Scientists are baffled by why the day seems to be getting longer
Planet Earth has begin spinning at a slower rate, making the days longer, and scientists are struggling to understand why.
In general, there are processes to point to that have lengthened the Earth’s day from its approximately 86,400-second length.
Over millions of years, the planet’s rotation has been slowing down due to friction caused by the Moon. Every 100 years, around 2.3 milliseconds is added to the length of a day – billions of years ago, a day on Earth only lasted 19 hours.
Now, however, the Earth’s continual slowness is unprecedented and has gone on for the past 50 years and, overall, Earth’s spin has slowed by about 6 hours in the past 2740 years, according to a study published in the Proceedings of the Royal Society A in 2016.
“It is found that the rate of rotation departs from uniformity, such that the change in the length of the mean solar day (lod) increases at an average rate of +1.8 ms per century. This is significantly less than the rate predicted on the basis of tidal friction, which is +2.3 ms per century”, the researchers wrote.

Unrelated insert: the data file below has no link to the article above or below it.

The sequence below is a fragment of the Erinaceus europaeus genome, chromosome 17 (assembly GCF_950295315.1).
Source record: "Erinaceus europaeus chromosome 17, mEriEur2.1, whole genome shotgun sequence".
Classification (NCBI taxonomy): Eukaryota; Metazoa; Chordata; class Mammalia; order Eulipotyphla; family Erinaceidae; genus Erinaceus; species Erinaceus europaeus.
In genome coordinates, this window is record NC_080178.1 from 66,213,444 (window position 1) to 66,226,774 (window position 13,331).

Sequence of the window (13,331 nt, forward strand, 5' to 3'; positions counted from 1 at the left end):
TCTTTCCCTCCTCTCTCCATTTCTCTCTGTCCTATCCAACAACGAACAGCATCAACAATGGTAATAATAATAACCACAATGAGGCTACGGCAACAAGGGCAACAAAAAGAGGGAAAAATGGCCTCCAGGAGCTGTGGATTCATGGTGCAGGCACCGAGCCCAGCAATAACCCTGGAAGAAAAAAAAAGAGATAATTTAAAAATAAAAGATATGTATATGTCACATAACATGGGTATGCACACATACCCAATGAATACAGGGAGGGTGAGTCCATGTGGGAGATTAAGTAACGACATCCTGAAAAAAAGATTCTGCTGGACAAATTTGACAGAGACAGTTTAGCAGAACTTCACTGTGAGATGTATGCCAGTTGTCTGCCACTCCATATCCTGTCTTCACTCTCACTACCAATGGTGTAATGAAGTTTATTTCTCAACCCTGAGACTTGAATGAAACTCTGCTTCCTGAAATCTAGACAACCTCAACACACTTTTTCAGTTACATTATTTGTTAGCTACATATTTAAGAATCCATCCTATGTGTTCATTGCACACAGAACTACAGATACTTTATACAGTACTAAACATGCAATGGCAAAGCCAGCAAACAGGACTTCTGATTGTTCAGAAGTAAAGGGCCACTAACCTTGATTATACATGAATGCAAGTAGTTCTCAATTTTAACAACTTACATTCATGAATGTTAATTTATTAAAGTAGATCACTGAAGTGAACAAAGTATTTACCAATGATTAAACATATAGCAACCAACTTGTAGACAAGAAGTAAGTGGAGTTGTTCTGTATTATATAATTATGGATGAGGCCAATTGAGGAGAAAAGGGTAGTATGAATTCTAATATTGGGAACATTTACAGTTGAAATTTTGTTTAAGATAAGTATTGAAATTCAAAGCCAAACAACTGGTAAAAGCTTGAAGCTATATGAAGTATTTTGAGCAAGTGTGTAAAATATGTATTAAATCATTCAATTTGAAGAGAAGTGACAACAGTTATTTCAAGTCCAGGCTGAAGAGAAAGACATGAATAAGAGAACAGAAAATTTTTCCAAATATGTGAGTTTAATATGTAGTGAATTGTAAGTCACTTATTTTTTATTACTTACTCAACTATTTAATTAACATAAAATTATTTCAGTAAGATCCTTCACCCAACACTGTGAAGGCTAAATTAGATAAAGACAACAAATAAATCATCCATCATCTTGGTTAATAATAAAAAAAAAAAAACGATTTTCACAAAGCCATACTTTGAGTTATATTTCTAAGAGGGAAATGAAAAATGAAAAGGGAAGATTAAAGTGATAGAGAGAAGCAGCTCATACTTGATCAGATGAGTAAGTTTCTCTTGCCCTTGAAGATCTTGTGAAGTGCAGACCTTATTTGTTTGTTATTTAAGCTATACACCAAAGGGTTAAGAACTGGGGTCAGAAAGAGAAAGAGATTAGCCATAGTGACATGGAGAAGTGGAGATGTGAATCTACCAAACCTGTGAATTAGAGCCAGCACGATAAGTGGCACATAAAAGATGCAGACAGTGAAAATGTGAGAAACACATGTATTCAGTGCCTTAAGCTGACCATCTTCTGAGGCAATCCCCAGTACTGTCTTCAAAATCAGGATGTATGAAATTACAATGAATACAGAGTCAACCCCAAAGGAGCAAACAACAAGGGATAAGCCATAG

The Earth reached its shortest day on 29 June 2022, but the general trend is that the days are lengthening – with no explanation readily available.
There are a few theories: weather systems melting the ice sheets could have an effect over the long-term, as at lower altitudes the planet is shrinking inwards. However, these have been decreasing at a consistent rate, so may not fit such a sudden change.
It is possible that fluctuations in the planet’s rotational speed known as the “Chandler wobble” – where small, irregular movement of Earth’s geographical poles across the surface of the globe – could be causing an impact.
Finally, processes in Earth’s inner or outer layers, oceans, tides, or even climate, may be causing it. Major earthquakes can also change the length of a day, but the amount is usually miniscule.